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Triton XXIII – Session One – Greek Coinage Part I

Lot nuber 193

MACEDON, Potidaia. Circa 525-500 BC. AR Tetradrachm (25mm, 16.59 g).

Triton XXIII – Session One – Greek Coinage Part I
Lot: 193.
 Estimated: $ 3 000

Greek, Silver

Sold For $ 6 500. This amount does not include the buyer’s fee.

Go to Live

MACEDON, Potidaia. Circa 525-500 BC. AR Tetradrachm (25mm, 16.59 g). Poseidon Hippios, nude, holding trident in right hand and reins in left, on horseback right; star below / Large quadripartite incuse square, diagonally divided. Alexander Group I.B, a.2 = ACGC 471 = Weber 1952 (this coin); AMNG III/2, 3; SNG ANS 688. Toned, some roughness. VF. Very rare.

From the Jonathan P. Rosen Collection. Ex Shirley Hanbery Collection (Goldberg 96, 14 February 2017), lot 1573, purchased from Frank Kovacs in 1993; Sir Hermann Weber Collection; Naville IV (17 June 1922), lot 444.

Potidaia was a Corinthian colony founded in the late 7th century BC. During the Greco-Persian Wars, the city was initially controlled by the Achaemenids, but soon entered into an alliance with other towns in the region against the Persians. As a result, in 479 BC, the city was besieged by the Persians, but was saved by the fortuitous occurrence of a tsunami that devastated the Achaemenid forces. This was the first tsunami recorded in history (cf. Hdt. 8.129). Thereafter, the city became a member of the Delian League, but later revolted against Athens in 432 BC, along with the Chalkidians and Bottiaians. The Athenians beseiged the city for nearly two years, until 430 BC, when it capitulated and many of its inhabitants fled. In the 380s BC, Potidaia joined the Chalkidian League, but was captured by the Athenian Timotheos in 364/3 BC, and a contingent of Athenians were settled in the city. The fortunes of Potidaia continued to decline with the rise of Philip II, who, in 356 BC, forced the city to surrender to the Olynthos and its Athenian population sold into slavery. Although Philip did not destroy the city, its power was so greatly reduced that it ceased to be an independent player in the politics of the region. Potidaia struck a small, yet persistent silver coinage in multiple denominations throughout the 5th century BC, and a bronze coinage in the early to mid 4th century BC.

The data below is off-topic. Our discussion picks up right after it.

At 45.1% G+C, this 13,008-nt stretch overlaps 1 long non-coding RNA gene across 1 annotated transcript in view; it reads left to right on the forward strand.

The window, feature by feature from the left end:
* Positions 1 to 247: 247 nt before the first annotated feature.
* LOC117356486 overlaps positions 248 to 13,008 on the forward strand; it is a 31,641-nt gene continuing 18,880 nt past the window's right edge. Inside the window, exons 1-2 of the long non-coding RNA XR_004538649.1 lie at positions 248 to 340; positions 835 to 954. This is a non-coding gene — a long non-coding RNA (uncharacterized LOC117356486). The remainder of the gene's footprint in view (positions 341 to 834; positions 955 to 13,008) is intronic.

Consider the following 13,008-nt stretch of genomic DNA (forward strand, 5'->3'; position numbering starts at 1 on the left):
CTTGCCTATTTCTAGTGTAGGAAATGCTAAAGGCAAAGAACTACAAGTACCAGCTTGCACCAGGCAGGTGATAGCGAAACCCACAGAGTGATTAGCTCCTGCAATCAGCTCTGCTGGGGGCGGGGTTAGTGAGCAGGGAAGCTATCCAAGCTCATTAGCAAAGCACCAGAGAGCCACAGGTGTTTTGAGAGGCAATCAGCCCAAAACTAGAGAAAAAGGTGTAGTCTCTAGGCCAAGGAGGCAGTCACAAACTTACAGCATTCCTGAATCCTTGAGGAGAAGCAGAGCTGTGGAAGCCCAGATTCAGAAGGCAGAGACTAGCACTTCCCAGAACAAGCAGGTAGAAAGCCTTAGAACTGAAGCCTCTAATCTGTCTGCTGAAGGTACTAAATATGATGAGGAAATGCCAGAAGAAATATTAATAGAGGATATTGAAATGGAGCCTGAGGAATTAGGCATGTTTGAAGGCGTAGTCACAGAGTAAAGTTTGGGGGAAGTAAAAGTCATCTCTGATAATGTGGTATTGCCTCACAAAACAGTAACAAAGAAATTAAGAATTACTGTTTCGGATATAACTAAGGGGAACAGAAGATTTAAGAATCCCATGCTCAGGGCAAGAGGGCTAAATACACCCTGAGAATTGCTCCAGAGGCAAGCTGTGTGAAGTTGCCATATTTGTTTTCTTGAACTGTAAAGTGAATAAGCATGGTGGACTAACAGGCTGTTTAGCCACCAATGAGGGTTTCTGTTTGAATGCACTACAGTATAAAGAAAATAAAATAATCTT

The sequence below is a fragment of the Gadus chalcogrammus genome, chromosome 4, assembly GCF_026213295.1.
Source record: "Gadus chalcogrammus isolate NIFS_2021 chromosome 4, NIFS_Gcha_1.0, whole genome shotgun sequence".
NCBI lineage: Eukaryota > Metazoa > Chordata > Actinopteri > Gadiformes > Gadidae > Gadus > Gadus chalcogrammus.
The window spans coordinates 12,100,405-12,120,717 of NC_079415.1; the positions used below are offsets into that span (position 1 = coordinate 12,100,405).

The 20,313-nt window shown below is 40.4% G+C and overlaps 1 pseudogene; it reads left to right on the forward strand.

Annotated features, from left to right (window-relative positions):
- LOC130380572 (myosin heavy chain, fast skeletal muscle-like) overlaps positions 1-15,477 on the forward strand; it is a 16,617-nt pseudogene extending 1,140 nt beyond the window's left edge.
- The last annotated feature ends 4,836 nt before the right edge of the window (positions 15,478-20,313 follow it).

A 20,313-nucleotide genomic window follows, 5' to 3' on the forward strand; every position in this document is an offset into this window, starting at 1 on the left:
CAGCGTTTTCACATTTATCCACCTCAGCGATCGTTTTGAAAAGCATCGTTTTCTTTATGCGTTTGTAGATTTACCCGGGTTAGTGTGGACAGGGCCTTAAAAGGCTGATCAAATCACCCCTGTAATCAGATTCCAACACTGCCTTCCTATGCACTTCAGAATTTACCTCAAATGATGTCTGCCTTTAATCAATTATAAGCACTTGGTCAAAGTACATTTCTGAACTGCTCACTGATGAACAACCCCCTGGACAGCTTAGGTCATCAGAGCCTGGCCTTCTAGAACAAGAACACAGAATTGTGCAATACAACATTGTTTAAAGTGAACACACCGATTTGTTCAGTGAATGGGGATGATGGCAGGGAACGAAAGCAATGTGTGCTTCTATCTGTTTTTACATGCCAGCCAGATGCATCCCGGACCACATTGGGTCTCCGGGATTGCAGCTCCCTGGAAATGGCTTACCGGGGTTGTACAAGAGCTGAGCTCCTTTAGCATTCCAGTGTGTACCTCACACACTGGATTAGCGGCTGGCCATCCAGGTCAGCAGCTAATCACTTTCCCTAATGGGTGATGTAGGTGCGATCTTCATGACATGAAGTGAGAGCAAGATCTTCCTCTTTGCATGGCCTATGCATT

The final winners of all Triton XXIII lots will be determined at the live public sale that will be held on 14-15 January 2020. Triton XXIII – Session One – Greek Coinage Part I will be held Tuesday morning, 14 January 2020 beginning at 9:00 AM ET.

Winning bids are subject to a 20% buyer's fee for bids placed on this website and in person at the public auction, 22.50% for all others.